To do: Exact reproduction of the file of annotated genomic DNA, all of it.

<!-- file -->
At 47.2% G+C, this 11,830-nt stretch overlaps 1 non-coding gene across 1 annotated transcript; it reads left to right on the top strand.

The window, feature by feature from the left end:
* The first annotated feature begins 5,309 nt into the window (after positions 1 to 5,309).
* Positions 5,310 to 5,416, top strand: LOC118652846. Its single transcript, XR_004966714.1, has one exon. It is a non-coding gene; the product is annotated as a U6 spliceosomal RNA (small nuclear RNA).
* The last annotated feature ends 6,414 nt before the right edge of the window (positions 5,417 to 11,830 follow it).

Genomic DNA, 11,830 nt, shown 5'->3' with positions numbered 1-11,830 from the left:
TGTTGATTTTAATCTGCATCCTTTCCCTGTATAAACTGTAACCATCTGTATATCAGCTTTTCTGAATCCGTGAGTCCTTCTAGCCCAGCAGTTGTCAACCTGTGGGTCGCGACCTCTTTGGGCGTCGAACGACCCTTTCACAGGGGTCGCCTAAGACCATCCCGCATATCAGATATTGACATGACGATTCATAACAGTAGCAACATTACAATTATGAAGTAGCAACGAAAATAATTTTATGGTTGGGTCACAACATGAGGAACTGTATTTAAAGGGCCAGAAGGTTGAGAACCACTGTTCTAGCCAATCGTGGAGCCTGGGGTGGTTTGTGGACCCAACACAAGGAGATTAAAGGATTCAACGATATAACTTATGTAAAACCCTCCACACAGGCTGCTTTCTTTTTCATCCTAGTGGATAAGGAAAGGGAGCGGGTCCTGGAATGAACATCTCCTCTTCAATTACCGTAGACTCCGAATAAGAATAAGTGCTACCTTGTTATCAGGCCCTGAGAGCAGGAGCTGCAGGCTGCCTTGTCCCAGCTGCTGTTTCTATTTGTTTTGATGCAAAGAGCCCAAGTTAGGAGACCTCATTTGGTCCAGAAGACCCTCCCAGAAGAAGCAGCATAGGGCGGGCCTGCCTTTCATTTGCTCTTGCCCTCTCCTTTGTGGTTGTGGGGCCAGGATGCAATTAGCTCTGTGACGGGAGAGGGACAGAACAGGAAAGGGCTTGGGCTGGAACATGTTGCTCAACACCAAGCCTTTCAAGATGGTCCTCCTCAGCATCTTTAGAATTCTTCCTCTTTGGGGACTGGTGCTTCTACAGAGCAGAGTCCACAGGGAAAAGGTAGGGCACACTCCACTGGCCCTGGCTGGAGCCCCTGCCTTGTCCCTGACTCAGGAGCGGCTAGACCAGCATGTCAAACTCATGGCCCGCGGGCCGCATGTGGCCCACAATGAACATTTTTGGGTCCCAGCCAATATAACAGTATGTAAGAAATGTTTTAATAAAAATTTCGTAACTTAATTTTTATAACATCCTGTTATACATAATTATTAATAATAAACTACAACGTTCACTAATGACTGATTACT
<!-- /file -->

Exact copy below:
At 47.2% G+C, this 11,830-nt stretch overlaps 1 non-coding gene across 1 annotated transcript; it reads left to right on the top strand.

The window, feature by feature from the left end:
* The first annotated feature begins 5,309 nt into the window (after positions 1 to 5,309).
* Positions 5,310 to 5,416, top strand: LOC118652846. Its single transcript, XR_004966714.1, has one exon. It is a non-coding gene; the product is annotated as a U6 spliceosomal RNA (small nuclear RNA).
* The last annotated feature ends 6,414 nt before the right edge of the window (positions 5,417 to 11,830 follow it).

Genomic DNA, 11,830 nt, shown 5'->3' with positions numbered 1-11,830 from the left:
TGTTGATTTTAATCTGCATCCTTTCCCTGTATAAACTGTAACCATCTGTATATCAGCTTTTCTGAATCCGTGAGTCCTTCTAGCCCAGCAGTTGTCAACCTGTGGGTCGCGACCTCTTTGGGCGTCGAACGACCCTTTCACAGGGGTCGCCTAAGACCATCCCGCATATCAGATATTGACATGACGATTCATAACAGTAGCAACATTACAATTATGAAGTAGCAACGAAAATAATTTTATGGTTGGGTCACAACATGAGGAACTGTATTTAAAGGGCCAGAAGGTTGAGAACCACTGTTCTAGCCAATCGTGGAGCCTGGGGTGGTTTGTGGACCCAACACAAGGAGATTAAAGGATTCAACGATATAACTTATGTAAAACCCTCCACACAGGCTGCTTTCTTTTTCATCCTAGTGGATAAGGAAAGGGAGCGGGTCCTGGAATGAACATCTCCTCTTCAATTACCGTAGACTCCGAATAAGAATAAGTGCTACCTTGTTATCAGGCCCTGAGAGCAGGAGCTGCAGGCTGCCTTGTCCCAGCTGCTGTTTCTATTTGTTTTGATGCAAAGAGCCCAAGTTAGGAGACCTCATTTGGTCCAGAAGACCCTCCCAGAAGAAGCAGCATAGGGCGGGCCTGCCTTTCATTTGCTCTTGCCCTCTCCTTTGTGGTTGTGGGGCCAGGATGCAATTAGCTCTGTGACGGGAGAGGGACAGAACAGGAAAGGGCTTGGGCTGGAACATGTTGCTCAACACCAAGCCTTTCAAGATGGTCCTCCTCAGCATCTTTAGAATTCTTCCTCTTTGGGGACTGGTGCTTCTACAGAGCAGAGTCCACAGGGAAAAGGTAGGGCACACTCCACTGGCCCTGGCTGGAGCCCCTGCCTTGTCCCTGACTCAGGAGCGGCTAGACCAGCATGTCAAACTCATGGCCCGCGGGCCGCATGTGGCCCACAATGAACATTTTTGGGTCCCAGCCAATATAACAGTATGTAAGAAATGTTTTAATAAAAATTTCGTAACTTAATTTTTATAACATCCTGTTATACATAATTATTAATAATAAACTACAACGTTCACTAATGACTGATTACT